How to avoid “Communication Breakdown!”

communication breakdown

Ever felt you were speaking to a colleague or client and not getting very far? Felt like you could be on another planet? All too often we suffer communication breakdown. Well, the fabulous Andy Bounds, author of one of my favourite books, The Jelly Effect has identified Top Ten things to avoid a communication breakdown.

  1. Back-to-back meetings. When there are no breaks in between, when exactly are people supposed to prepare or follow-up? I guess there are only two answers: ‘at home’ or ‘never’
  2. Pointless communications. You know all those comms – all those reports, meetings, conference calls, emails – that achieve nothing? The ones that nobody would mind if they stopped?
  3. Too irrelevant.  Sometimes, unlike the previous point, you do need to have a certain communication. But even these can contain content you just don’t need – pointless agenda items, unnecessary chapters, too many background slides..
  4. Too boring. Ever attended a conference call that was tedious? A meeting that dragged on and you wish you were on the bus home? Presentations where the presenter read their wordy slides to you?
  5. Too long. Preparation isn’t finished when your communication is as thorough and long as possible. It’s finished when it’s as short as possible
  6. Too selfish. You know the type of thing… ‘Here’s my content, with all the detail I care about. My time is so important that I haven’t had time to remove the slides you don’t need. And now I need you to do X. And I mean right now’
  7. Wrong channels. People often email when they should chat. They hold big meetings to discuss topics that should have been done face to face.
  8. Wrong person. When Person A wants to impact Person B, they should speak to her directly. Asking Person C to act as a middle-man is rarely as good. It dilutes A’s passion and clarity; plus, B’s questions are rarely answered as well/at all (We’ve all known for years that this doesn’t work – remember the teenage years of a middle man saying ‘my mate fancies you’? Not good)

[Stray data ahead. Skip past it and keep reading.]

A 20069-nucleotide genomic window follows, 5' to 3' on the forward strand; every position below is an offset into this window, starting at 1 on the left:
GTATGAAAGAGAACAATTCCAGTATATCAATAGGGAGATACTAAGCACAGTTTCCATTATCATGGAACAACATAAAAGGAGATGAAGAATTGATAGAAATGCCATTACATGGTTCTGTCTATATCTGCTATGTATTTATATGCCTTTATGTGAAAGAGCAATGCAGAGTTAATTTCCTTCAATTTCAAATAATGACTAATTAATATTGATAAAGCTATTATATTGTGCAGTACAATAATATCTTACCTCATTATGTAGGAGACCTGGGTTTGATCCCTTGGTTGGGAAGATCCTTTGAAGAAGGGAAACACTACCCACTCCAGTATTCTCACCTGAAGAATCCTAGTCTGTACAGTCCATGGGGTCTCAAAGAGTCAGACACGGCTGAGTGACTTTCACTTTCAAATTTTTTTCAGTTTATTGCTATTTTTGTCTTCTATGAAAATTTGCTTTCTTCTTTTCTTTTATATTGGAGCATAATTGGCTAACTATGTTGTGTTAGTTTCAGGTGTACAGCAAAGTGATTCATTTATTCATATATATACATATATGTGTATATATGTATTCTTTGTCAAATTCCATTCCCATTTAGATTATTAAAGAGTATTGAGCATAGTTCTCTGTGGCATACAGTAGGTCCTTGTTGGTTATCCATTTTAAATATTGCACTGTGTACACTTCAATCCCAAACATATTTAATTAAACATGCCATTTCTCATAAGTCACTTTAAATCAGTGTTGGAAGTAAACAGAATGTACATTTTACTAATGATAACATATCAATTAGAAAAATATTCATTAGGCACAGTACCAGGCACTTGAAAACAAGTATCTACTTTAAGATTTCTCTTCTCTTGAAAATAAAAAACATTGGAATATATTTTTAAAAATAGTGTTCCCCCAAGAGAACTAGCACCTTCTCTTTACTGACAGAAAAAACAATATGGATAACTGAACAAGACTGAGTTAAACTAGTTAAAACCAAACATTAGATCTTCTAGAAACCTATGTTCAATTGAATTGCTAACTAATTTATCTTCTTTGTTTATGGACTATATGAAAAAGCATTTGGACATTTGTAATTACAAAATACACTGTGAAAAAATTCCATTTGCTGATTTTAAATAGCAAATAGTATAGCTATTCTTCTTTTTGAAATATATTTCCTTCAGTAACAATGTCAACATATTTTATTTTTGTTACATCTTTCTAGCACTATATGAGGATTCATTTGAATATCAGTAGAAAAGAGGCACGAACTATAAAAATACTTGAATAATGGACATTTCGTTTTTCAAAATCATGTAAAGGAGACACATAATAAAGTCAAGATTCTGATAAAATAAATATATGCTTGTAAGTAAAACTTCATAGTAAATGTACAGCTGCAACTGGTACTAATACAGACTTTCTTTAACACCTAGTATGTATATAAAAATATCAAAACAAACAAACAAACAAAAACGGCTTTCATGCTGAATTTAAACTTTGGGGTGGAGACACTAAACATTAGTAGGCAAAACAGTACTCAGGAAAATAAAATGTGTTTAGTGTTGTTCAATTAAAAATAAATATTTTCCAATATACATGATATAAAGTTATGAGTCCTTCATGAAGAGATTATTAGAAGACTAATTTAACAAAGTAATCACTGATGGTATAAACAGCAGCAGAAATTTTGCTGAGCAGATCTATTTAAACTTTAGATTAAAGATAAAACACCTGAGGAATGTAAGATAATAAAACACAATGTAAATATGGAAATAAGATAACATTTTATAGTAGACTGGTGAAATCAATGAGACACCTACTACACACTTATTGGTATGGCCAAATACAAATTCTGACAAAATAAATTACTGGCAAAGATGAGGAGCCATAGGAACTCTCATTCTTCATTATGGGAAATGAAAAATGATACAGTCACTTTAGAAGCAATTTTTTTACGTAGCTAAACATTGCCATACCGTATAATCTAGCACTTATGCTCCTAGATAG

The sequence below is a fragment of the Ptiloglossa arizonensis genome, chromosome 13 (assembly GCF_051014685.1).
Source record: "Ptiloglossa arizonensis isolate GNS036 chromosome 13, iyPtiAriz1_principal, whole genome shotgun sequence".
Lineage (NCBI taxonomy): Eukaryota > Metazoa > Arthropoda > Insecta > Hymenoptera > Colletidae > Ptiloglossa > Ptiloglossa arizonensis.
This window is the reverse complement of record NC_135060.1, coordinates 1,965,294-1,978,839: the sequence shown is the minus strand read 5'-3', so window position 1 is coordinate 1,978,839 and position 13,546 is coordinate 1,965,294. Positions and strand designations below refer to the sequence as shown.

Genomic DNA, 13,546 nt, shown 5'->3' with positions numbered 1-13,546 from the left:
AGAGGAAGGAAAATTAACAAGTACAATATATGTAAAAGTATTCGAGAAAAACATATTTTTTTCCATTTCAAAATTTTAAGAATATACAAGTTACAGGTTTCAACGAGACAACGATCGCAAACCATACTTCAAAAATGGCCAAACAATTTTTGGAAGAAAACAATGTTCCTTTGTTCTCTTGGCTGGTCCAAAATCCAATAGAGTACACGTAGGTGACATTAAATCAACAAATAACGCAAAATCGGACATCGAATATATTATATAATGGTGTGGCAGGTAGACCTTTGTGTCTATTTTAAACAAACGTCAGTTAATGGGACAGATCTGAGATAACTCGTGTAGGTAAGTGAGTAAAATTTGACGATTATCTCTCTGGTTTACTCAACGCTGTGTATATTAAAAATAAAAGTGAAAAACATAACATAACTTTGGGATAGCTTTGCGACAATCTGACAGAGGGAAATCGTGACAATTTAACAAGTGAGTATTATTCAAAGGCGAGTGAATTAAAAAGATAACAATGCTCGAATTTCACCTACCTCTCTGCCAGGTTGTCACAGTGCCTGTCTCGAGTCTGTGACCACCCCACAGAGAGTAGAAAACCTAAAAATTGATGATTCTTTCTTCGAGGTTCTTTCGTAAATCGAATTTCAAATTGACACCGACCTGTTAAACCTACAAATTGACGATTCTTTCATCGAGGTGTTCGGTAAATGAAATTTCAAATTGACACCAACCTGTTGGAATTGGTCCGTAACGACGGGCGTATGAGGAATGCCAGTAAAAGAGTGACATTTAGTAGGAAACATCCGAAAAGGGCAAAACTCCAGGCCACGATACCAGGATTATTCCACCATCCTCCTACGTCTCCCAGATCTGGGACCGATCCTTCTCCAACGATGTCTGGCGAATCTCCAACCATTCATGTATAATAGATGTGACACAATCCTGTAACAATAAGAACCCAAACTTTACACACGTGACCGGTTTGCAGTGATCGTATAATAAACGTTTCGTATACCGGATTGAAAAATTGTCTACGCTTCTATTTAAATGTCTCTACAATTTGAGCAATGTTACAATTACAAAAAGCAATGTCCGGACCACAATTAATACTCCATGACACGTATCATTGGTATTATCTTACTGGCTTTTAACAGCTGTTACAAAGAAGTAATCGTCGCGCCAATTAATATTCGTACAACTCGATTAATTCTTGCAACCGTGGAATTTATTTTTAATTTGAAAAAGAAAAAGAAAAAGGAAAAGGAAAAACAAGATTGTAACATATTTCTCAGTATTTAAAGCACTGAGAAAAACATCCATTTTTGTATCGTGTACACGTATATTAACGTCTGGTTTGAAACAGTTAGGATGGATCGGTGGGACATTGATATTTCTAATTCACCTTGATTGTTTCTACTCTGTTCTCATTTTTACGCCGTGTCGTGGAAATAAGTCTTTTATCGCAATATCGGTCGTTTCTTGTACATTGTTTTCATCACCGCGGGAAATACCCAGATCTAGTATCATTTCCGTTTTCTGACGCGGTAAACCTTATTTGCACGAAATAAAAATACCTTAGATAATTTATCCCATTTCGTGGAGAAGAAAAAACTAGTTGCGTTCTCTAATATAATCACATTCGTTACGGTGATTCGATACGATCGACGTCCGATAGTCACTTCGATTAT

9. Poor cascades. One exception to the previous point: middle-men can be good for cascading info from on high. But only when the middle-man adds something to the message – their own experiences, personalising it for his team etc. If he adds nothing, he serves minimal purpose in the chain. In fact, he can make things worse if he does something as dismissive as “FYI – read this”
  10. Onerous pre-reads. Giving people too much to read for a meeting is… well, too much. The pre-reads are supposed to enable decisions, not be a rant about everything – background, the work done so far, rationale, etc.

Fortunately, the solutions are simple:

  1. Back-to-back meetings – stop having them. Finish at 10.45, not 11.
  2. Pointless communication – stop creating yours. Stop reading others.
  3. Too irrelevant – when preparing, ask people ‘what content do you want me to include?’
  4. Too boring – always ask ‘what can I do to make this more interesting?’ and include it (you’d be amazed how rarely people do this)
  5. Too long – put detail in the Appendix and irrelevancies in the bin
  6. Too selfish – look at your communication through the recipient’s eyes.  If you don’t think they’ll like it, they won’t
  7. Wrong channels – think ‘what’s the best channel for this communication?’ and not ‘what do we normally do?’
  8. Wrong person – go to Person B, not through Person C (and, whenever possible, don’t let other people use you as a middle-man)
  9. Poor cascades – don’t include/be a middle-man unless the middle-man adds value
  10. Onerous pre-reads – strip them right back. Aim for one page; two as a max. Remember: they’re not just reading yours.

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